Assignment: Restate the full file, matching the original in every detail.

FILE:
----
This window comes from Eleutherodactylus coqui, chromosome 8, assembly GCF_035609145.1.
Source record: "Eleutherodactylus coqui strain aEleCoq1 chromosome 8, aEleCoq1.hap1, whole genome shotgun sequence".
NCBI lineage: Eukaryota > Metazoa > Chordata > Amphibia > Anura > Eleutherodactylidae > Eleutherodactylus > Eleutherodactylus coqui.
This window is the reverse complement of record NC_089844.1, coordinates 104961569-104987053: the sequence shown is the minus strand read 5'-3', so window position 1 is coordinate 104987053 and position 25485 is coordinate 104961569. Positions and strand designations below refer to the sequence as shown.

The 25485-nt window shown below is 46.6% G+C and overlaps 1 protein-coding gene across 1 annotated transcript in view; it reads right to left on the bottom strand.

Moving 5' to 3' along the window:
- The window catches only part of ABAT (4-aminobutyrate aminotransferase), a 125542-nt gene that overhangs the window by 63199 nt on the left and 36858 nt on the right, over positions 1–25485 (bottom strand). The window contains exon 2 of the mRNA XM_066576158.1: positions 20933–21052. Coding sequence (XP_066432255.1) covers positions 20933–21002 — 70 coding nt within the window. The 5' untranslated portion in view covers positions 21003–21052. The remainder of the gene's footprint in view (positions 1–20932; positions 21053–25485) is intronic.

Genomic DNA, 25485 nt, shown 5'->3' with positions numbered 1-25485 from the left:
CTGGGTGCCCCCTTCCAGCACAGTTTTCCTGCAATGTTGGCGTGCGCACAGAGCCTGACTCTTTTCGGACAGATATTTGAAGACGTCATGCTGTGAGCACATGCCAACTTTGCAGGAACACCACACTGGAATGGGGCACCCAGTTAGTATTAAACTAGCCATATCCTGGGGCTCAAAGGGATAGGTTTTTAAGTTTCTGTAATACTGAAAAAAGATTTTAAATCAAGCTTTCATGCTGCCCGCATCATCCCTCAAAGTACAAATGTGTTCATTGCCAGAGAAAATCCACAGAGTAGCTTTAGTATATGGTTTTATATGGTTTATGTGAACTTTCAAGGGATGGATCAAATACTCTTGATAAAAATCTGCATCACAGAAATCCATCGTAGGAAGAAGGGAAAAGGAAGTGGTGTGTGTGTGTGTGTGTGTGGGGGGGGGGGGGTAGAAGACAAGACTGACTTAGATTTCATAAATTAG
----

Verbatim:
This window comes from Eleutherodactylus coqui, chromosome 8, assembly GCF_035609145.1.
Source record: "Eleutherodactylus coqui strain aEleCoq1 chromosome 8, aEleCoq1.hap1, whole genome shotgun sequence".
NCBI lineage: Eukaryota > Metazoa > Chordata > Amphibia > Anura > Eleutherodactylidae > Eleutherodactylus > Eleutherodactylus coqui.
This window is the reverse complement of record NC_089844.1, coordinates 104961569-104987053: the sequence shown is the minus strand read 5'-3', so window position 1 is coordinate 104987053 and position 25485 is coordinate 104961569. Positions and strand designations below refer to the sequence as shown.

The 25485-nt window shown below is 46.6% G+C and overlaps 1 protein-coding gene across 1 annotated transcript in view; it reads right to left on the bottom strand.

Moving 5' to 3' along the window:
- The window catches only part of ABAT (4-aminobutyrate aminotransferase), a 125542-nt gene that overhangs the window by 63199 nt on the left and 36858 nt on the right, over positions 1–25485 (bottom strand). The window contains exon 2 of the mRNA XM_066576158.1: positions 20933–21052. Coding sequence (XP_066432255.1) covers positions 20933–21002 — 70 coding nt within the window. The 5' untranslated portion in view covers positions 21003–21052. The remainder of the gene's footprint in view (positions 1–20932; positions 21053–25485) is intronic.

Genomic DNA, 25485 nt, shown 5'->3' with positions numbered 1-25485 from the left:
CTGGGTGCCCCCTTCCAGCACAGTTTTCCTGCAATGTTGGCGTGCGCACAGAGCCTGACTCTTTTCGGACAGATATTTGAAGACGTCATGCTGTGAGCACATGCCAACTTTGCAGGAACACCACACTGGAATGGGGCACCCAGTTAGTATTAAACTAGCCATATCCTGGGGCTCAAAGGGATAGGTTTTTAAGTTTCTGTAATACTGAAAAAAGATTTTAAATCAAGCTTTCATGCTGCCCGCATCATCCCTCAAAGTACAAATGTGTTCATTGCCAGAGAAAATCCACAGAGTAGCTTTAGTATATGGTTTTATATGGTTTATGTGAACTTTCAAGGGATGGATCAAATACTCTTGATAAAAATCTGCATCACAGAAATCCATCGTAGGAAGAAGGGAAAAGGAAGTGGTGTGTGTGTGTGTGTGTGTGGGGGGGGGGGGGTAGAAGACAAGACTGACTTAGATTTCATAAATTAG